Effects of landscape features on waterbird use of rice fields

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Literature is reviewed to determine the effects of landscape features on waterbird use of fields in regions where rice (Oryza sativa) is grown. Rice-growing landscapes often consist of diverse land uses and land cover, including rice fields, irrigation ditches, other agricultural fields, grasslands, forests and natural wetlands. Numerous studies indicate that local management practices, such as water depth and timing of flooding and drawdown, can strongly influence waterbird use of a given rice field. However, the effects of size and distribution of rice fields and associated habitats at a landscape scale have received less attention. Even fewer studies have focused on local and landscape effects simultaneously. Habitat connectivity, area of rice, distance to natural wetlands, and presence and distance to unsuitable habitat can be important parameters influencing bird use of rice fields. However, responses to a given landscape vary with landscape structure, scale of analysis, among taxa and within taxa among seasons. A lack of multi-scale studies, particularly those extending beyond simple presence and abundance of a given species, and a lack of direct tests comparing the relative importance of landscape features with in-field management activities limits understanding of the importance of landscape in these systems and hampers waterbird conservation and management.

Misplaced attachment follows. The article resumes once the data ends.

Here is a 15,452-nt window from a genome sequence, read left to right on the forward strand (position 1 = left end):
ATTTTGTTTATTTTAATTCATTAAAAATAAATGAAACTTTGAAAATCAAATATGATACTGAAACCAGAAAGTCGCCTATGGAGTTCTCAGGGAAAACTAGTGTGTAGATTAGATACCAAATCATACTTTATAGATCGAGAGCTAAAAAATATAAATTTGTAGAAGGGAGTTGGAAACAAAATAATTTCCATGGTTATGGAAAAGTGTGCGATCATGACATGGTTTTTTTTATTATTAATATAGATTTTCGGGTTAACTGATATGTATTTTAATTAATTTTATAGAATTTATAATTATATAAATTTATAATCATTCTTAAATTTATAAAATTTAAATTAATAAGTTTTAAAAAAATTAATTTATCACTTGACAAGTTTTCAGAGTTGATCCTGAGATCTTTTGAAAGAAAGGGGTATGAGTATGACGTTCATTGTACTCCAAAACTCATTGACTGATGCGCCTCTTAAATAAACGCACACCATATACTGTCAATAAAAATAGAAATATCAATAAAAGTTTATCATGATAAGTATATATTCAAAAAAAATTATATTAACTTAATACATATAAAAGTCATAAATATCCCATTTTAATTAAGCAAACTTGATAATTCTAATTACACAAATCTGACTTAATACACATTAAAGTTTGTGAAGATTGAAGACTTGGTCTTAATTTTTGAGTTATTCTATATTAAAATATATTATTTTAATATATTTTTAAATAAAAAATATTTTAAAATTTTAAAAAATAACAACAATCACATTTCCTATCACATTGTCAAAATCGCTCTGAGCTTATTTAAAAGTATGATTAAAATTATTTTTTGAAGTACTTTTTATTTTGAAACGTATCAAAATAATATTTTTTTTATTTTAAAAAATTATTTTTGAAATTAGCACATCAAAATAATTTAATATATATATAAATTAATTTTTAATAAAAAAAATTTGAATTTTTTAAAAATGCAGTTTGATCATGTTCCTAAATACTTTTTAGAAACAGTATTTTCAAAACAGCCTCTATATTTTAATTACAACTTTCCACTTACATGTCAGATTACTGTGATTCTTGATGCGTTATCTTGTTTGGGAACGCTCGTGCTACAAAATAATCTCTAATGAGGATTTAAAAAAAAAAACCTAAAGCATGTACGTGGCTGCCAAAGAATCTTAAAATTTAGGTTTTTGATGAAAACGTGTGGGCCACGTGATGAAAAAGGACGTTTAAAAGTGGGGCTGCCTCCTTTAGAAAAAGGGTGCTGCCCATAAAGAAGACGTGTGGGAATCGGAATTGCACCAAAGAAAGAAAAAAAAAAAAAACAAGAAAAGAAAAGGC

Publication type Article
Publication Subtype Journal Article
Title Effects of landscape features on waterbird use of rice fields
Series title Waterbirds
DOI 10.1675/063.033.s111
Volume 33
Year Published 2010
Language English
Larger Work Type Article
Larger Work Subtype Journal Article
Larger Work Title Waterbirds
First page 151
Last page 159
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